Some interesting questions have been raised after development:

  • What are the average durations spent in each type of ServiceHandler?
  • What are the durations’ costs by each ServiceHandler for subtasks like decoding request, encoding and buffering responses?
  • What is the load we have on the threads pool? As indicator, how much time are our threads spending in their “running” state inside those ServiceHandlers?

To solve all this, a dedicated dashboard was developed to receive and render the key indicators. This regretful effort could have been easily invested into a generic solution that gather performance data without a hard restriction on what that data consists in and also prepare the output image that dynamically adapt to the data.

Note the correlation between what the answers to the above questions could be implying and the very notion of model throughput, performance, system responsiveness, etc.

No wonder that the proposed IIR will be designed so to enable these metrics:

IIR list:


extern “C” void WINAPI InitProfiler(char* testName,char* flushType,char* output);

extern “C” void WINAPI WaitForObserver()
extern “C” void WINAPI FlushData(char* outputPath);

extern “C” void WINAPI beginActivity(char* activityName)
extern “C” void WINAPI endActivity(char* activityName);

extern “C” void WINAPI insertCheckpoint(char* pointName,char* activityName);

extern “C” void WINAPI threadRun(char* threadName)
extern “C” void WINAPI threadPause(char* threadName);

extern “C” void WINAPI beginTask(char* taskName)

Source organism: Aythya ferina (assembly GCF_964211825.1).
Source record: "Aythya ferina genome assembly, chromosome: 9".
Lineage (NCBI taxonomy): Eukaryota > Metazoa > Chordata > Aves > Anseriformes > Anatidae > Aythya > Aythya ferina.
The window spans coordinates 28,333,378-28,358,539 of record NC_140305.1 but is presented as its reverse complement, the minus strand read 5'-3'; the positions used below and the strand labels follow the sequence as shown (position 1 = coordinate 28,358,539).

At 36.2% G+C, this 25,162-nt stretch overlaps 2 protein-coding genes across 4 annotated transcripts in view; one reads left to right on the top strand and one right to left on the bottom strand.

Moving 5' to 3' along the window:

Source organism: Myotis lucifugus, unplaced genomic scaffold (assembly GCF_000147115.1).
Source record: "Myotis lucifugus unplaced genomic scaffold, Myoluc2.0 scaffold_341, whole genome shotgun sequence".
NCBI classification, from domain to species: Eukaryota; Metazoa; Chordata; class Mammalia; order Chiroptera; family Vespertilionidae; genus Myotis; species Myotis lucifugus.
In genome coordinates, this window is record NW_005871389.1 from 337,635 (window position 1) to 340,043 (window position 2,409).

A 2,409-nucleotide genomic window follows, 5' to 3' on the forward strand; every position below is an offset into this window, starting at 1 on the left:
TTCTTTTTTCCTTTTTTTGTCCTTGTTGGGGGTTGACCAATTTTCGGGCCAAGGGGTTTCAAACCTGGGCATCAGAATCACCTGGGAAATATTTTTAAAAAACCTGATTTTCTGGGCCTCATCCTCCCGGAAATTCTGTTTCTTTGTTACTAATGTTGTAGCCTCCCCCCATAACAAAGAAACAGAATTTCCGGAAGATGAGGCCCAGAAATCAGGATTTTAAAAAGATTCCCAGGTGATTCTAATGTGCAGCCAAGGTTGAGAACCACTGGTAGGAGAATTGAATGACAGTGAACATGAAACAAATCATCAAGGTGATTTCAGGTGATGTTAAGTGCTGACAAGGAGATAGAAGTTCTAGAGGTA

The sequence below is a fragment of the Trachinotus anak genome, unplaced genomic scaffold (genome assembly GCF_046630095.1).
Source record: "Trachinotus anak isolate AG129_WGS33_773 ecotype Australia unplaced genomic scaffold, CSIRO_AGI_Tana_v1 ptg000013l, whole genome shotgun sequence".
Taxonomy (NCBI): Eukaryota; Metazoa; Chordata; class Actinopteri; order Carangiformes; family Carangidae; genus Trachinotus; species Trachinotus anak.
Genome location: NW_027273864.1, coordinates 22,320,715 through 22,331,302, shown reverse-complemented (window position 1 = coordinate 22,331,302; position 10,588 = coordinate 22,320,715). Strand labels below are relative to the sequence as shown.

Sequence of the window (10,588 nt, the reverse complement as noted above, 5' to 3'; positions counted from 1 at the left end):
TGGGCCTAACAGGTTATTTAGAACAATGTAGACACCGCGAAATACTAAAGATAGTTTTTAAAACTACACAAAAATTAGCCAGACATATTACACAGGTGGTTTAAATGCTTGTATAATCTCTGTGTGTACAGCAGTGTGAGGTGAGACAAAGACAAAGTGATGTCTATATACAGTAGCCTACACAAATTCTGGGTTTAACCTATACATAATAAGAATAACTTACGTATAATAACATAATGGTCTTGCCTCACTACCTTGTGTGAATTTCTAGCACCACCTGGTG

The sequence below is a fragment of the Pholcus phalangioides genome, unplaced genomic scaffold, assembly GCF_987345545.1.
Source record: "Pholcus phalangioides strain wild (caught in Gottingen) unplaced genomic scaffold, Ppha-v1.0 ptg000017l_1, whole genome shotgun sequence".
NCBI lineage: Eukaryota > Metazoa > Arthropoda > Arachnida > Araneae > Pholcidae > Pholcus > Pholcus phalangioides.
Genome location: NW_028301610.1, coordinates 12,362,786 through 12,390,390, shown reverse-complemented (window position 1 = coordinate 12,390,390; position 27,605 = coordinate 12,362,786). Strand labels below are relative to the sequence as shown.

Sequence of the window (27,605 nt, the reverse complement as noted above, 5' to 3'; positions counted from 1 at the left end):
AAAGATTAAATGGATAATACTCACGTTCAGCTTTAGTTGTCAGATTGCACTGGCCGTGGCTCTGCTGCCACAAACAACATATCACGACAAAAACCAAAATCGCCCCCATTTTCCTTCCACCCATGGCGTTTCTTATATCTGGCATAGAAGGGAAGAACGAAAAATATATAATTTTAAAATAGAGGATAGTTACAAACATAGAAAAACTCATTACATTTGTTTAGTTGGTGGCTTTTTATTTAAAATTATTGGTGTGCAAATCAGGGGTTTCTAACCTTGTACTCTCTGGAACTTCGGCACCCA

extern “C” void WINAPI endTask(char* taskName);


We can surround this list of functions by a macro-definition (#ifdef ..) in order to enable the easy-removal of instrumentation code. Let’s explain what each IIR is supposed to do in the implementation module (a DLL in the above example):

InitProfiler is mainly to mark the beginning of profiling. Flushtype parameter is important to be able to handle the following three scenarios:

  1. The collected timing information could be streamed to RAM then manually flushed to a file (FlushData).
  2. A scenario where the collected data cannot be recorded at a high detail. This is the case for example of trying to profile a chess engine: we cannot record all the milions calls to key tasks like chess position evaluation or move generation. Instead, we only record the cumulative sums of periods spent in each routine, function.
  3. A scenario where we need to stream the collected data to a remote observer. This is the case where we want to draw performance knowledge about a service application deployed on some remote server.

An activity is a sort of a macrobloc, we want to measure its period or track its particular inner events (insertCheckPoint).

A task is a subactivity that is completed after a finite amount of time. Developers must mark the beginning and the end of a particular task with beginTask and endTask.